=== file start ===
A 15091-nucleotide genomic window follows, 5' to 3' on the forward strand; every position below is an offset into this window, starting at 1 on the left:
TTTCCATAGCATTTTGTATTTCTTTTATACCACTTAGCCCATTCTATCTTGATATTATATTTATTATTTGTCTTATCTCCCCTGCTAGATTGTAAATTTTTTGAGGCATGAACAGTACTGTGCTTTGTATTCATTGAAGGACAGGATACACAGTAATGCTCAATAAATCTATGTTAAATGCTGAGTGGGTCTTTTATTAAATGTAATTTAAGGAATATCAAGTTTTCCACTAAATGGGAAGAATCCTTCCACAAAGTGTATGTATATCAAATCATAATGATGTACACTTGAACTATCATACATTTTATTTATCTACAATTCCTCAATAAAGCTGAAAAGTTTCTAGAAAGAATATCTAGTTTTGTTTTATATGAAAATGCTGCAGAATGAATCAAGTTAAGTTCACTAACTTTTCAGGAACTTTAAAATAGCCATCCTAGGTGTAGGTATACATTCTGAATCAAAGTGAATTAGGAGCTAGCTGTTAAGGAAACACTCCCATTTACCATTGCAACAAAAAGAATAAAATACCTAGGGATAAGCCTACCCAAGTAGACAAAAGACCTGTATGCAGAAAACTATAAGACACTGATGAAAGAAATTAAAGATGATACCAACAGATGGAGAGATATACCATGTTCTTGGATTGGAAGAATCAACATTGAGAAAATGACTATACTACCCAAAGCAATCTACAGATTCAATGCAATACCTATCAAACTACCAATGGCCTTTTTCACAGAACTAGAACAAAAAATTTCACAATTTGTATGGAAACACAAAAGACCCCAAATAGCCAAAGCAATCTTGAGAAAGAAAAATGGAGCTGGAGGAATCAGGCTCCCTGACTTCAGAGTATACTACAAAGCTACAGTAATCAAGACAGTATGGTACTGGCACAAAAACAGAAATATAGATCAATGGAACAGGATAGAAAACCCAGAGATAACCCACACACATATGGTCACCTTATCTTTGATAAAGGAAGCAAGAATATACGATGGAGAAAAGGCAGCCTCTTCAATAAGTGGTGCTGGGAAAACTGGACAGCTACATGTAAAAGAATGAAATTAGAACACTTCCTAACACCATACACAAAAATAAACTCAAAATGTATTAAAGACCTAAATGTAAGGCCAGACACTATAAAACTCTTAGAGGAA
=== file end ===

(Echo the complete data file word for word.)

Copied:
A 15091-nucleotide genomic window follows, 5' to 3' on the forward strand; every position below is an offset into this window, starting at 1 on the left:
TTTCCATAGCATTTTGTATTTCTTTTATACCACTTAGCCCATTCTATCTTGATATTATATTTATTATTTGTCTTATCTCCCCTGCTAGATTGTAAATTTTTTGAGGCATGAACAGTACTGTGCTTTGTATTCATTGAAGGACAGGATACACAGTAATGCTCAATAAATCTATGTTAAATGCTGAGTGGGTCTTTTATTAAATGTAATTTAAGGAATATCAAGTTTTCCACTAAATGGGAAGAATCCTTCCACAAAGTGTATGTATATCAAATCATAATGATGTACACTTGAACTATCATACATTTTATTTATCTACAATTCCTCAATAAAGCTGAAAAGTTTCTAGAAAGAATATCTAGTTTTGTTTTATATGAAAATGCTGCAGAATGAATCAAGTTAAGTTCACTAACTTTTCAGGAACTTTAAAATAGCCATCCTAGGTGTAGGTATACATTCTGAATCAAAGTGAATTAGGAGCTAGCTGTTAAGGAAACACTCCCATTTACCATTGCAACAAAAAGAATAAAATACCTAGGGATAAGCCTACCCAAGTAGACAAAAGACCTGTATGCAGAAAACTATAAGACACTGATGAAAGAAATTAAAGATGATACCAACAGATGGAGAGATATACCATGTTCTTGGATTGGAAGAATCAACATTGAGAAAATGACTATACTACCCAAAGCAATCTACAGATTCAATGCAATACCTATCAAACTACCAATGGCCTTTTTCACAGAACTAGAACAAAAAATTTCACAATTTGTATGGAAACACAAAAGACCCCAAATAGCCAAAGCAATCTTGAGAAAGAAAAATGGAGCTGGAGGAATCAGGCTCCCTGACTTCAGAGTATACTACAAAGCTACAGTAATCAAGACAGTATGGTACTGGCACAAAAACAGAAATATAGATCAATGGAACAGGATAGAAAACCCAGAGATAACCCACACACATATGGTCACCTTATCTTTGATAAAGGAAGCAAGAATATACGATGGAGAAAAGGCAGCCTCTTCAATAAGTGGTGCTGGGAAAACTGGACAGCTACATGTAAAAGAATGAAATTAGAACACTTCCTAACACCATACACAAAAATAAACTCAAAATGTATTAAAGACCTAAATGTAAGGCCAGACACTATAAAACTCTTAGAGGAA